Global Education Monitoring Report

Target 4.6: Literacy and numeracy

By 2030, ensure that all youth and a substantial proportion of adults, both men and women, achieve literacy and numeracy

Chapter 13 PDF

CREDIT: Stefanie J. Steindl/UNHCR. Smiles of understanding from Mohammed Abdullah from Iraq (left) and Gholem Reza Ramazani from Afghanistan (right) as they learn media skills in Austria.

Key Messages

  • There were 750 million illiterate adults in 2017. The global adult literacy rate was 86% but only 65% in sub-Saharan Africa.
  • The total number of illiterate young people fell from 144 million in 2000 to 102 million in 2017. But the number of illiterates over age 65 is continuing to rise. In 2016, there were 40% more illiterate elderly than illiterate youth.
  • Between 15% and 40% of illiterate people are isolated, living in households in which no member can read. In upper middle and high income countries, including Ecuador and Uruguay, isolated illiterates tend to be older and living in one- or two-person households.
  • Literacy skills support social and intercultural communication and the social, physical and economic well-being of immigrants and refugees.
  • Illiteracy in a first language makes it more difficult to gain literacy in a second: Those with no or little formal education can take up to eight times longer to acquire basic second language reading skills.
  • Programmes and approaches vary by country. Since 2005, Norway has made it compulsory for newly arrived adult migrants and refugees to complete 600 hours of instruction in Norwegian and social studies.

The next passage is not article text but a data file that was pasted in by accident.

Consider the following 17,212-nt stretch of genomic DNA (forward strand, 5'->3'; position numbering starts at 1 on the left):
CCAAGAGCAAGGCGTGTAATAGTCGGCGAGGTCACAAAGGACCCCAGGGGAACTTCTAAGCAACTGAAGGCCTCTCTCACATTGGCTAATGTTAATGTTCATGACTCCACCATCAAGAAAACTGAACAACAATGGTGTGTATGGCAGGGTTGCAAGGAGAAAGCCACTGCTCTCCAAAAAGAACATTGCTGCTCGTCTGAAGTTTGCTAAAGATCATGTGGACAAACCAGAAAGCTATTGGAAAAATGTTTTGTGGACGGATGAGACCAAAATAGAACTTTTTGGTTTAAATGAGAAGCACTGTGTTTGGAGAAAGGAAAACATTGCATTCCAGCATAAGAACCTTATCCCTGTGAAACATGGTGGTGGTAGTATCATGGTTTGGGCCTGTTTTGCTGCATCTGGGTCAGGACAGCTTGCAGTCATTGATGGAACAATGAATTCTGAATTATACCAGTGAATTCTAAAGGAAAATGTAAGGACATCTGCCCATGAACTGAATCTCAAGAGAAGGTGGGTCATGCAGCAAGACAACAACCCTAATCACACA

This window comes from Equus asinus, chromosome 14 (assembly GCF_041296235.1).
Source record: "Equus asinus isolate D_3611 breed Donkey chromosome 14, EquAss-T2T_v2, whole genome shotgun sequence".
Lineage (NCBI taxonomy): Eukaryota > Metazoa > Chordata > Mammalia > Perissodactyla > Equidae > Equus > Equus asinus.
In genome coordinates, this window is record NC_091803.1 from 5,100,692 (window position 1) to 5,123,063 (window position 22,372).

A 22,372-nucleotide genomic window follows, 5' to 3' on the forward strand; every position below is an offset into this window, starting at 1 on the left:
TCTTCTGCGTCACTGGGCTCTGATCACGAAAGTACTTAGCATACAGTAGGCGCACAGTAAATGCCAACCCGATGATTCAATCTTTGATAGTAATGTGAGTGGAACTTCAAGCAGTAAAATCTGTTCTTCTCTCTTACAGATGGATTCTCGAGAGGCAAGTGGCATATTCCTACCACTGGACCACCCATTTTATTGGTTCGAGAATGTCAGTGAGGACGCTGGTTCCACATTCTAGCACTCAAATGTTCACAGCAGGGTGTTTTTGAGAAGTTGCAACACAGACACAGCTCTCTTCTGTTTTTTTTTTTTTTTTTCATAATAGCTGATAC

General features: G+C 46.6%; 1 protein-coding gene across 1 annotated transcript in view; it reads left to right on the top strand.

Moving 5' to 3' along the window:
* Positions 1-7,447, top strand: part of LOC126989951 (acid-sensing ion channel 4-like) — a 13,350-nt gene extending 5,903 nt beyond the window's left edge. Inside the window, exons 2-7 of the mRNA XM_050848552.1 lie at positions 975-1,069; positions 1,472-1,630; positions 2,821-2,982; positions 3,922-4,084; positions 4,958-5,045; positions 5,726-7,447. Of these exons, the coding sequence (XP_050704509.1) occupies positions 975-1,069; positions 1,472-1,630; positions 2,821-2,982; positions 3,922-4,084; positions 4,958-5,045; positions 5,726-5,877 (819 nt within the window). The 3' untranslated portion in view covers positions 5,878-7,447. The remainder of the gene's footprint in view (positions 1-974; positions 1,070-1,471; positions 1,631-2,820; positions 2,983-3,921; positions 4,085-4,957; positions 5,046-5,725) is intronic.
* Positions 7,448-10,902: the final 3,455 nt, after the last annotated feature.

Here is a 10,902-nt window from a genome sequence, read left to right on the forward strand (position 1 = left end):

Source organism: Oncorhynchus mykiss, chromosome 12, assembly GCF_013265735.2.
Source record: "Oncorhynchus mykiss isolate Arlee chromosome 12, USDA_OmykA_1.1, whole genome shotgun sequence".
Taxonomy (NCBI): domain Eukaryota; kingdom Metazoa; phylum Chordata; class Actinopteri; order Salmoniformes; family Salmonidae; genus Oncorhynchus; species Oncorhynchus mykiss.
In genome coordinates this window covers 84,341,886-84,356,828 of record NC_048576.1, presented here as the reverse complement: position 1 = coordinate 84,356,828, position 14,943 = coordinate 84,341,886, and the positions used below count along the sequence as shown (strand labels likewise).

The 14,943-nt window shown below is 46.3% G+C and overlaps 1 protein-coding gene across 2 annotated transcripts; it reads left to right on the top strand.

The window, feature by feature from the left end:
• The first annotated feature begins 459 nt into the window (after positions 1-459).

• Language programmes should include migrant and refugee voices in planning and adapt to a range of populations, including through age- and workplace-specific activities. As part of an evaluation of its first refugee integration strategy, the Scottish government consulted with 700 refugees and asylum-seekers on the design of language and literacy courses.

The world literacy rate reached 86% in 2017, although it remains as low as 65% in sub-Saharan Africa. Progress in youth literacy — and shrinkage of the youth cohort — has been rapid enough in recent years to lead to an absolute decline in the overall number of illiterate youth aged 15 to 24, largely driven by Asia. But the number of illiterate elderly, aged 65 and above, continues to grow; there are now almost 40% more illiterate elderly than illiterate youth (Figure 12).

Figure 12: There are almost 40% more illiterate elderly than illiterate youth

Isolated illiterate individuals, who live in households where no member can read, tend to have worse labour market and quality of life outcomes than proximate illiterates, who live with one or more literate household members.

Isolated illiteracy tends to be higher among rural dwellers. In richer countries, isolated illiterates are relatively older than proximate illiterates, whereas the converse is true in poorer countries. One explanation is that most illiterates in poorer countries live in multigenerational households and hence are more likely to live alongside younger, more educated family members.

Accordingly, literacy interventions should be targeted at old adults living in one- or two-person households in richer countries and at socio-economically marginalized young adults, often living in rural areas, in poorer countries.

Previous year’s Target 4.6